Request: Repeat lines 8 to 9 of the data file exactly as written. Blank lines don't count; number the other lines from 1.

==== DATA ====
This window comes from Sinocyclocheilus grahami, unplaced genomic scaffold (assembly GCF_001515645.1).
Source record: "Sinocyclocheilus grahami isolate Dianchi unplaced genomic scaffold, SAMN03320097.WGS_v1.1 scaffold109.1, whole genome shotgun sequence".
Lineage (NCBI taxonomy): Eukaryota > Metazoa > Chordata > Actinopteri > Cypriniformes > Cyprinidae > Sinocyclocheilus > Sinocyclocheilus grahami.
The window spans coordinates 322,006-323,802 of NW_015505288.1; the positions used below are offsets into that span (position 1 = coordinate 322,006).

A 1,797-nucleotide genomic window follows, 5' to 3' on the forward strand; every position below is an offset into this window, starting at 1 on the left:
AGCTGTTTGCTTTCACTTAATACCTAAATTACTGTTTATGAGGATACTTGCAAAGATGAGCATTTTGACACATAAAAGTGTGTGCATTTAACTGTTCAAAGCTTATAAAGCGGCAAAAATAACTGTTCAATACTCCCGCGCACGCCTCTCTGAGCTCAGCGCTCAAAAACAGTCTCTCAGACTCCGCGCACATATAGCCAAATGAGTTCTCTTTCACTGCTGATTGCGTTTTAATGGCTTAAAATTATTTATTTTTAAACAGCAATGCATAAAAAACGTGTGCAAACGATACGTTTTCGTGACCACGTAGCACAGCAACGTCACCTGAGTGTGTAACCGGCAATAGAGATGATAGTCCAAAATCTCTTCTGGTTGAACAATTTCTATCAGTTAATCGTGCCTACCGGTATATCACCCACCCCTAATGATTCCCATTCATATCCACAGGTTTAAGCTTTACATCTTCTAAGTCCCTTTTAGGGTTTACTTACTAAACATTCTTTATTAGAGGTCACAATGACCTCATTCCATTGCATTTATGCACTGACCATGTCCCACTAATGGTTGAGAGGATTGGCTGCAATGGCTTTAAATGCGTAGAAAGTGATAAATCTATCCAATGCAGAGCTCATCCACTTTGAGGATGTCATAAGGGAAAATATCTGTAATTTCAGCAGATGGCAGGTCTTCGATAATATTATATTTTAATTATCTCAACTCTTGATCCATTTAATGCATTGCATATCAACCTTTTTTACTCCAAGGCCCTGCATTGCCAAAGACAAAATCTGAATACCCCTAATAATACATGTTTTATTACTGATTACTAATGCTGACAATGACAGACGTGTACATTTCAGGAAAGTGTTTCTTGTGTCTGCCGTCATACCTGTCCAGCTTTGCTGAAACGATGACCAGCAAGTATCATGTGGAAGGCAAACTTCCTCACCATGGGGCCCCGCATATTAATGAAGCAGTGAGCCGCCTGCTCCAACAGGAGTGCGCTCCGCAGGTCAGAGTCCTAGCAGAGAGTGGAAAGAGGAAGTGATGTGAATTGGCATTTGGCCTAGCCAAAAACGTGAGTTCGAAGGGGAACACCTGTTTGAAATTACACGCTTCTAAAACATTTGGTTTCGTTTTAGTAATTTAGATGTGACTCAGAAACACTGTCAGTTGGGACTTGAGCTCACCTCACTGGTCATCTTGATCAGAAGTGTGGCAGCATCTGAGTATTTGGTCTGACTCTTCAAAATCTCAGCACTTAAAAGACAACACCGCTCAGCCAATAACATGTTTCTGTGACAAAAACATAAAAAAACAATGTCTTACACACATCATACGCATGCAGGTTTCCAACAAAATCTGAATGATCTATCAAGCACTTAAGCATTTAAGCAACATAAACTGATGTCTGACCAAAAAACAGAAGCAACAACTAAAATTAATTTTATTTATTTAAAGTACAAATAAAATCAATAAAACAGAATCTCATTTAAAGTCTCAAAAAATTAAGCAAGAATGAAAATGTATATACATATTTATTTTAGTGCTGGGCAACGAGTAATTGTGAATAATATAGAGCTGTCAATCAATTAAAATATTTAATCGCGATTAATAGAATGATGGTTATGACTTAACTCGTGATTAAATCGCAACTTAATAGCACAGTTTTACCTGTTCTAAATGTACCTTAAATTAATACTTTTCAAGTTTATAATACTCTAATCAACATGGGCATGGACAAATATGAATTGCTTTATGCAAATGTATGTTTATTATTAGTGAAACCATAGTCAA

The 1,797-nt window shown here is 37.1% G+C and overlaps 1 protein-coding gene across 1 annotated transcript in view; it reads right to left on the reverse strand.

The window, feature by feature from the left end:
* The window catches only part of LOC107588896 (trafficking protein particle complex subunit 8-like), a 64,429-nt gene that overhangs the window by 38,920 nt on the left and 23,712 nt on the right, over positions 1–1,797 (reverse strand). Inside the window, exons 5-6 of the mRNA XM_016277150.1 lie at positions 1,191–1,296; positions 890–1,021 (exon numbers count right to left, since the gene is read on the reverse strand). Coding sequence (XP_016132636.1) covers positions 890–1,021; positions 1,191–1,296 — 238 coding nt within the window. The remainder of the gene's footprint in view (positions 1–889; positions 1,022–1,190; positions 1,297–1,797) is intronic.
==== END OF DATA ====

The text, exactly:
The window, feature by feature from the left end:
* The window catches only part of LOC107588896 (trafficking protein particle complex subunit 8-like), a 64,429-nt gene that overhangs the window by 38,920 nt on the left and 23,712 nt on the right, over positions 1–1,797 (reverse strand). Inside the window, exons 5-6 of the mRNA XM_016277150.1 lie at positions 1,191–1,296; positions 890–1,021 (exon numbers count right to left, since the gene is read on the reverse strand). Coding sequence (XP_016132636.1) covers positions 890–1,021; positions 1,191–1,296 — 238 coding nt within the window. The remainder of the gene's footprint in view (positions 1–889; positions 1,022–1,190; positions 1,297–1,797) is intronic.